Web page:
Drivers operating mobile cranes with a rated lifted capacity of greater than 30 tons will now be exempt from the 30-minute rest break provision of the hours-of-service regulations, but the Federal Motor Carrier Safety Administration has rejected the Specialized Carriers & Rigging Association's bid for an exemption from the 14-hour window for driving.
SC&RA requested relief from both HOS provisions in a February 2016 application, arguing that it is difficult to find parking for cranes and that the workday of a crane operator is unpredictable due to changing weather conditions and state and local restrictions on the hours of the day and even days of the week that cranes may move on public roads.
In rejecting the exemption from the 14-hour rule, FMCSA said that "the absence of this limit would allow drivers to operate without any restriction on the length of their duty day. The risk that safety would deteriorate in the absence of this requirement is high. While we agree that the 30-minute break rule is unnecessarily restrictive for operators of large mobile cranes, the 14-hour window is far less restrictive. It is a critical factor in containing fatigue that might otherwise develop. The 14-hour rule is a limit that should be built into the planning of mobile crane operations."
The exemption from the 30-minute rest break was fairly routine as FMCSA had already approved SC&RA's application for such relief for qualifying drivers operating certain large and heavy vehicles that require an oversize/overweight permit issued by a state or local government. The exemption applies to an estimated 65,000 mobile crane operators, according to SC&RA estimates.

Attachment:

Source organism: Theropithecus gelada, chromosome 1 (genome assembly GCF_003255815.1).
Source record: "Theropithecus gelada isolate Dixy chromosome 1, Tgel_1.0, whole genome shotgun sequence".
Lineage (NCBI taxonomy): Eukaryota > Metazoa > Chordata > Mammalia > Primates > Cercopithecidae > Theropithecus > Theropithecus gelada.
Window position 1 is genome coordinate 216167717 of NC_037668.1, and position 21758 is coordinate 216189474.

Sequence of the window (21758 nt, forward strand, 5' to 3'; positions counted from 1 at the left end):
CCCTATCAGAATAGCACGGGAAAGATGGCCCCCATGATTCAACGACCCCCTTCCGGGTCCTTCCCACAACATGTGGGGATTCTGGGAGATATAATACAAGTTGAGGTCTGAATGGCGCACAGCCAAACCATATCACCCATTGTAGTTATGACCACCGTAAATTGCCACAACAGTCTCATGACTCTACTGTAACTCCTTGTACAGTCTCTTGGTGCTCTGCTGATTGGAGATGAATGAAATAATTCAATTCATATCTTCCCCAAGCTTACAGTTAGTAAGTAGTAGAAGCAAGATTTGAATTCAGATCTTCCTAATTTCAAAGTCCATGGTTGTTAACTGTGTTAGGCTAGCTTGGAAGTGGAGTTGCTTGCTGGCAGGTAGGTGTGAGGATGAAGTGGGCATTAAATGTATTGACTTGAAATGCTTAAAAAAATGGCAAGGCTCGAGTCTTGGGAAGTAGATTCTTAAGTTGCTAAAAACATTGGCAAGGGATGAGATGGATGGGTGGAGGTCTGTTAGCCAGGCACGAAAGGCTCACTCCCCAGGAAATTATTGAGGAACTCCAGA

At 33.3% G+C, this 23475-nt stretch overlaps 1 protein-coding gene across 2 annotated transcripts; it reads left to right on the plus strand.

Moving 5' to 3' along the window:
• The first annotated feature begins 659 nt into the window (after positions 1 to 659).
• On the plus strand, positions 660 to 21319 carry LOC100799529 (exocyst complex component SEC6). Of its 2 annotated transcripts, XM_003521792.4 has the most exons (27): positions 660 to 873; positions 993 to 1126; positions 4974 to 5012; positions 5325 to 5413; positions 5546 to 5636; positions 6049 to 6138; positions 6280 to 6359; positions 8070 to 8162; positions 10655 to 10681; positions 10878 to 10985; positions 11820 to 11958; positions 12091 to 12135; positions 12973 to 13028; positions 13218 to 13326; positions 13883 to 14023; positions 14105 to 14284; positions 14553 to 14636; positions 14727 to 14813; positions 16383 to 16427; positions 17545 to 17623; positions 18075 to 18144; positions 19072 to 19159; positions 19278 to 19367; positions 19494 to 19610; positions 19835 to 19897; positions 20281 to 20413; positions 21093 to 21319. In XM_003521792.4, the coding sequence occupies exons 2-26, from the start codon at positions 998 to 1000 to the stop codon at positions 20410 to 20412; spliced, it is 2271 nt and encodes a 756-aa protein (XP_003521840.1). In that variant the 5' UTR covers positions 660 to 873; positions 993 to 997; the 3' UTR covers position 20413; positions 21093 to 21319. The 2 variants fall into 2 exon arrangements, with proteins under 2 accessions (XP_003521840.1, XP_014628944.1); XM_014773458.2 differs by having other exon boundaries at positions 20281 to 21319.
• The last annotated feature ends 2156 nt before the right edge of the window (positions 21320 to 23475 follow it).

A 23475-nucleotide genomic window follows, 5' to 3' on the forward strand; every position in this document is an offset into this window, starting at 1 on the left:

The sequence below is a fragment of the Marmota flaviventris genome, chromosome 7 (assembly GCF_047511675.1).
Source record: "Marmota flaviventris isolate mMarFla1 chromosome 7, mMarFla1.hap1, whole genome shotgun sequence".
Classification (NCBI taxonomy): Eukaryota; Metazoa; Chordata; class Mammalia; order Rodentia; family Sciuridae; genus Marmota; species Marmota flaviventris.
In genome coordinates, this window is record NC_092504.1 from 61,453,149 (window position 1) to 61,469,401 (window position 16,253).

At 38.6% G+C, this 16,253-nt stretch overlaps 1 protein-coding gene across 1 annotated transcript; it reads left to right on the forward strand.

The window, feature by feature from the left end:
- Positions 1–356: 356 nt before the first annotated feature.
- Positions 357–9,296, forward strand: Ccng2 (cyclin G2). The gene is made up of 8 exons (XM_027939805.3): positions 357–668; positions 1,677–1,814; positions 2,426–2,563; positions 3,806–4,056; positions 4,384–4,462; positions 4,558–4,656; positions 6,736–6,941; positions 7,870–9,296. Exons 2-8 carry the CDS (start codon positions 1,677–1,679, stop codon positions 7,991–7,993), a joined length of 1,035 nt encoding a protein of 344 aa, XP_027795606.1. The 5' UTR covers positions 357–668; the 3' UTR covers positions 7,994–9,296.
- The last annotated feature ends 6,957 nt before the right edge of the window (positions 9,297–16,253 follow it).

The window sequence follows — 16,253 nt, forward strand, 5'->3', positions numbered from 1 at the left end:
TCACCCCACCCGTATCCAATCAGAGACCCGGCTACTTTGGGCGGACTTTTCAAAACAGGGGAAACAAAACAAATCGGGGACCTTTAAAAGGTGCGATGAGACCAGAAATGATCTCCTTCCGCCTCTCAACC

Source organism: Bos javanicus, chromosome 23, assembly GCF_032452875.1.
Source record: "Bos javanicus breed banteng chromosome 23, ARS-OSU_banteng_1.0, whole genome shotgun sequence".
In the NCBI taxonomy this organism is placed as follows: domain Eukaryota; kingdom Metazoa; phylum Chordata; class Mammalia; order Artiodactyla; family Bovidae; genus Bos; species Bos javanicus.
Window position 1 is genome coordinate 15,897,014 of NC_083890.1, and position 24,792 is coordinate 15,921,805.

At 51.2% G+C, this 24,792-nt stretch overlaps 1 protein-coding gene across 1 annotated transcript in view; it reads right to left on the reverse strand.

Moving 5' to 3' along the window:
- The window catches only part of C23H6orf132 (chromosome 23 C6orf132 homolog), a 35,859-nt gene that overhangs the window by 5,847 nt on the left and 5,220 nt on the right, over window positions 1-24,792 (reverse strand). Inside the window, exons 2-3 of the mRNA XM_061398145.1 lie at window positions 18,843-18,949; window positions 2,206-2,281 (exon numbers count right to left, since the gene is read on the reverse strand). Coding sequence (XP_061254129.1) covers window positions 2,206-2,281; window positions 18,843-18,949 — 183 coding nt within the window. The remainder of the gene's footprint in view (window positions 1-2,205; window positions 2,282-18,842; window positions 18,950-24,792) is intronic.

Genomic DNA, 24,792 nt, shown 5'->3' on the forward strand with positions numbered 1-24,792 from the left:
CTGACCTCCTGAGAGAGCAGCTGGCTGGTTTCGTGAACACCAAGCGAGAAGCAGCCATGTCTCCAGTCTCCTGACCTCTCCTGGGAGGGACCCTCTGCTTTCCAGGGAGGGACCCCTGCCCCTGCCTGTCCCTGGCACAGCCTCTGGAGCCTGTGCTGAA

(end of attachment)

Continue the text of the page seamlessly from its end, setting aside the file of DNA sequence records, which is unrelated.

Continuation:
"The unpredictable workday of a mobile-crane operator, with its frequent interruptions and down time, reduces the risk of cumulative fatigue and thus the urgency of a 30-minute break," FMCSA said. "Providing an exemption from the break will also reduce the number of situations where a crane operator has to park at roadside midway through a move between job sites in order to comply with the 30-minute break rule. The Agency is concerned with parking shortages, especially for very large vehicles. It is highly undesirable to have cranes parked on the shoulders of highways, much less extending into the travel lanes. No matter how well marked, trucks parked at roadside, especially at night, are too easily mistaken for moving vehicles and struck at full speed, with serious consequences."
As is as typical with other HOS exemptions FMCSA has granted, motor carriers operating under the exemption must have a satisfactory safety rating or be unrated. Drivers must have a copy of the exemption document in their possession, and the lifting capacity of the crane must be displayed on a manufacturer's certification plate or on the crane or in manufacturer's documentation carried on the vehicle.